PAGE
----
I learned this lesson at an early age when I played my good friend (also named Jeff) for our town’s youth badminton championship. In our age group, Jeff was probably the town’s best athlete, talented in all sports. Although not as athletic or physically mature as Jeff, my ability was close to his.
Our match that day was well-played from the beginning. Each point was closely contested. Unforced errors were few and far between. As the match progressed,
As the town’s recreation supervisor presented us with our trophies, he told us that he had never seen a better competition at our age. Both Jeff and I knew how well we had played - and how each of us had brought out the best in the other. Even years later, when I came to have an edge on Jeff in high school athletics, we occasionally made reference to that special, fulfilling moment when we were young boys.
If you only equate success in sports to winning, and base your self-esteem on this value, you will inevitably sacrifice the greater rewards that come from playing sports. Striving to win is important—it’s the ultimate real world measure of your preparation and play. But if you see winning and losing only in absolute terms, and not relative to you and your team’s quality of play and effort, you will lose out on countless moments of joy that sports can provide.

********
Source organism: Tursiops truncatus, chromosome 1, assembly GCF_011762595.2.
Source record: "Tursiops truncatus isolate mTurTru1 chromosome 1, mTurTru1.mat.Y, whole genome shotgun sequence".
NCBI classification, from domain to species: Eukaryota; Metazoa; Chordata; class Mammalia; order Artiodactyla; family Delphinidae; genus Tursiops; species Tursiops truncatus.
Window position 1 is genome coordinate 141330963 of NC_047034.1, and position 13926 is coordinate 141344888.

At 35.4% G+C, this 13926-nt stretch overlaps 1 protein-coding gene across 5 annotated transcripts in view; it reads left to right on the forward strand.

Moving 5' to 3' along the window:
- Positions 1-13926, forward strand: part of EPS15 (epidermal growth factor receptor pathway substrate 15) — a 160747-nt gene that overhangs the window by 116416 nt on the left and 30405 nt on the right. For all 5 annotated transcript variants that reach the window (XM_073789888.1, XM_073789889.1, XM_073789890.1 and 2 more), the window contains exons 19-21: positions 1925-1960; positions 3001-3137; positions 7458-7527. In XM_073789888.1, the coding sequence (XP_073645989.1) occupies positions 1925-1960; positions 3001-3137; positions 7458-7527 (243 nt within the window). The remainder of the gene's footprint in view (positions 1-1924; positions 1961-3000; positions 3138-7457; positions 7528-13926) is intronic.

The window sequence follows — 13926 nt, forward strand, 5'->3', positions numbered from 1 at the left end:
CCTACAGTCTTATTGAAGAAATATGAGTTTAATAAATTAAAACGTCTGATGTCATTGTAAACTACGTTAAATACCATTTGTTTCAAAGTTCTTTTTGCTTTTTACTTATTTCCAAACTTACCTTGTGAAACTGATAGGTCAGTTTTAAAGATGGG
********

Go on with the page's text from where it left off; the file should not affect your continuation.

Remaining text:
Everybody likes to win, and you should try your best to achieve this result. But sometimes being part of a great contest, or performing to the best of your abilities, is deeply satisfying in and of itself.